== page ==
In which we talk once again about growth. Yes, once again! It is a key topic, after all, and one that combines expertise and concern in today’s uncertain and often unclear international environment.
An article in Le Figaro analyses the OECD’s latest forecasts for world growth. According to the organisation, growth will reach just 3.3% in 2019 owing to trade tensions and political uncertainties. Last November, the OECD was still counting on growth of 3.5%, but the outlook has been clouded by pessimism. Le Figaro writes: “The OECD has revised its forecast owing to ‘the rise in political uncertainties, persistent trade tensions and the ongoing erosion of business and consumer confidence’. Growth has been revised downwards in all the G20 economies, particularly in the eurozone, where growth is now forecast at 1%, compared with 1.8% as recently as last quarter. Eurozone growth in 2020 is expected to come out at 1.2%, down 0.4% on the most recent forecasts. Within the eurozone, the slowdown in 2018 looks particularly brutal for Germany (down 0.9 points to 0.7%) and Italy (down 1.1 points to -0.2%). The picture in France is slightly rosier (down 0.3 points to 1.3%) as its economy is less dependent on exports.”
So we are looking at a critical year, with a combination of weaker external demand and less confidence, which will weigh on investment in the long term, while the “rise in wages and accommodating macroeconomic policies will support household consumption” in the eurozone, according to the OECD. Le Figaro continues: “According to the OECD, ‘eurozone governments will need to make coordinated efforts in tax and structural terms’, i.e. reduce taxes to support demand in countries with solid public finances and liberalise markets, in particular in services, to increase productivity.” And there you have it!
But the OECD takes things even further, identifying China as a real risk to the global economy. “Following the customs tariffs adopted notably by the United States, world trade has already ‘slowed substantially’ and ‘new orders measured in numerous countries continue to contract’, says the OECD. The barriers put in place in 2018 alone ‘are weighing on growth, investment and living standards, particularly those of low-income households’. The organisation also stresses that global business activity is particularly exposed to a sharper-than-expected slowdown in China, for which it is forecasting growth of 6.2% this year (compared with 6.3% in November) and 6.0% in 2020 (unchanged).” The OECD has also “simulated the potential effect on the global economy of a stronger-than-expected Chinese slowdown: a two-point decrease in GDP growth in China would trim world growth by 0.4 percentage points. This would have the greatest impact on Japan, other East Asian countries, commodities producers, and Germany. The OECD has not revised its autumn growth forecasts for India, where growth is expected to reach a full 7.3% this year, Indonesia (5.2%) or South Africa (1.7%), while Argentina will remain in a recession but the outlook is less gloomy (-1.5% compared with -1.9%).” In addition, OECD chief economist Laurence Boone told Le Figaro that it was important for the low-debt eurozone countries to invest in their infrastructure.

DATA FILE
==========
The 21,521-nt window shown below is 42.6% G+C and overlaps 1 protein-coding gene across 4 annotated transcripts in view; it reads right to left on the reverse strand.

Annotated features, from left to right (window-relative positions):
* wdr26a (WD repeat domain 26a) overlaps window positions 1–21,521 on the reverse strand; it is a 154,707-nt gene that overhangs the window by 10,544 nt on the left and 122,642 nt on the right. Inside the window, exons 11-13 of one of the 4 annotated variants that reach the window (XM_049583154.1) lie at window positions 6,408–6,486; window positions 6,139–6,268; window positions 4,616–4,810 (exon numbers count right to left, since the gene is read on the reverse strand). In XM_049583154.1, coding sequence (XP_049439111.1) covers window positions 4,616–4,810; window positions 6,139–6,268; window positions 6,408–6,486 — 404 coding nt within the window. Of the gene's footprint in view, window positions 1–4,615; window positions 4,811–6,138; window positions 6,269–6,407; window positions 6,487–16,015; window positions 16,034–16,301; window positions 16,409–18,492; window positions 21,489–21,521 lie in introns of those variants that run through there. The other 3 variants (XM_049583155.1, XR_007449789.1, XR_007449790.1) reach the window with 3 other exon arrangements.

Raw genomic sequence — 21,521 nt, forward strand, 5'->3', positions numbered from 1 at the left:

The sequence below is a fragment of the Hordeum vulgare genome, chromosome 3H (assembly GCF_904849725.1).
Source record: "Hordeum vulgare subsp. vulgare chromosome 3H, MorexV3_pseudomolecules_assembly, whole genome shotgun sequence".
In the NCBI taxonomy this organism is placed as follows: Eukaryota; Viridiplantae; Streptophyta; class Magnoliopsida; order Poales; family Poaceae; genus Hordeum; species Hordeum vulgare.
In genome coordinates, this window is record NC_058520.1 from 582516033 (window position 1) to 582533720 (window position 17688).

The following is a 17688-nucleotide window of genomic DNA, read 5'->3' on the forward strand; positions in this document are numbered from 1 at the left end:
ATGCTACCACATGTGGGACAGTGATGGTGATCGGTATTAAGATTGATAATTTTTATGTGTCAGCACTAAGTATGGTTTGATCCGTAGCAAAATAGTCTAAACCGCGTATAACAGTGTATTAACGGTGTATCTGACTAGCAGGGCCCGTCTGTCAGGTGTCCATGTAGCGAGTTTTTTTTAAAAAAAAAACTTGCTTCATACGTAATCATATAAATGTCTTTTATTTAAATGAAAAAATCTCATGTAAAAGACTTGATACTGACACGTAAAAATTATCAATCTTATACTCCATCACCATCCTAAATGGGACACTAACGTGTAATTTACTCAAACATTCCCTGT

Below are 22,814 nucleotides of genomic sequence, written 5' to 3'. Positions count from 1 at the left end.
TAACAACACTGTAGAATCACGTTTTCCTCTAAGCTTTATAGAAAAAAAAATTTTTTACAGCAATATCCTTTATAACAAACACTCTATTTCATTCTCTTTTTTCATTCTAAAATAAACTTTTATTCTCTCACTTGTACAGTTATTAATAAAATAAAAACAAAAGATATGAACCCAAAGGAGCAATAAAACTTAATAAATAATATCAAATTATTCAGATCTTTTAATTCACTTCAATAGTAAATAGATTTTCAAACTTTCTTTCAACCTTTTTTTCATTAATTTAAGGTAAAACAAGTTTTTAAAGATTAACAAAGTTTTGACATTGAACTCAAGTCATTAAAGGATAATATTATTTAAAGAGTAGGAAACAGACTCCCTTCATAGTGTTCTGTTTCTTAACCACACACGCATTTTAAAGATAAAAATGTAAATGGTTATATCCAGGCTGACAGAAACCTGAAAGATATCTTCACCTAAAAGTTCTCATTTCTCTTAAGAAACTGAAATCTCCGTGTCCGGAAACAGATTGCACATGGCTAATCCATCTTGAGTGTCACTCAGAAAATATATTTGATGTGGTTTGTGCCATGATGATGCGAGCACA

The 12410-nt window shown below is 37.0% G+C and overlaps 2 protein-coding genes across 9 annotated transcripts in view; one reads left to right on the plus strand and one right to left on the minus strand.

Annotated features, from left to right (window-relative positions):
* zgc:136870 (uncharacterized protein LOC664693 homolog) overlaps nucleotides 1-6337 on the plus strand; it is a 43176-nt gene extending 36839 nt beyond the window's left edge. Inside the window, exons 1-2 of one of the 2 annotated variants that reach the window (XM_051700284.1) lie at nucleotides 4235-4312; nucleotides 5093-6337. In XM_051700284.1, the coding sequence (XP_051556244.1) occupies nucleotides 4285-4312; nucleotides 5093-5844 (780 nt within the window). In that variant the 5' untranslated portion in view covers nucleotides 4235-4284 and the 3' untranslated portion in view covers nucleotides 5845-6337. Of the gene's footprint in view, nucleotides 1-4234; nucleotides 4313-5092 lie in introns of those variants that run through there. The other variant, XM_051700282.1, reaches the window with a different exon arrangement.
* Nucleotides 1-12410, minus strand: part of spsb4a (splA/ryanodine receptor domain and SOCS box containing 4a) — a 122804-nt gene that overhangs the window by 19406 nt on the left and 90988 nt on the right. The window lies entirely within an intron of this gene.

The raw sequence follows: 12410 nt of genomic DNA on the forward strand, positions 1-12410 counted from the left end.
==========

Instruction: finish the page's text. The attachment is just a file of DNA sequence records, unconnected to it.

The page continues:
The experts are also paying attention to other figures. Delistings and the number of companies subject to LBOs are setting records around the world. Meeting last week in Berlin, private equity funds are looking to dethrone the “listed” industry, armed with spending money of some $2 trillion in net cash. According to financial daily Les Echos, “private investors have thus launched an attack on listed markets at SuperReturn, a key annual private equity event held in Berlin. ‘We are replacing the capital markets,’ said the head of General Atlantic in Europe, alongside Centerbridge, Ares and EQT.” Les Echos goes on to comment: “By 2023, the performance of a listed portfolio is expected to be reduced by almost half, at 4.5%. For a little perspective, between 2004 and 2018, private equity outperformed listed shares by 530 basis points, at 14.2% a year, and private debt by 327 bps, at 7.1% […] The results of the businesses within the realm of private equity are unrivalled, said Andrea Auerbach from Cambridge Associates in Berlin.” The figures are decidedly head-spinning…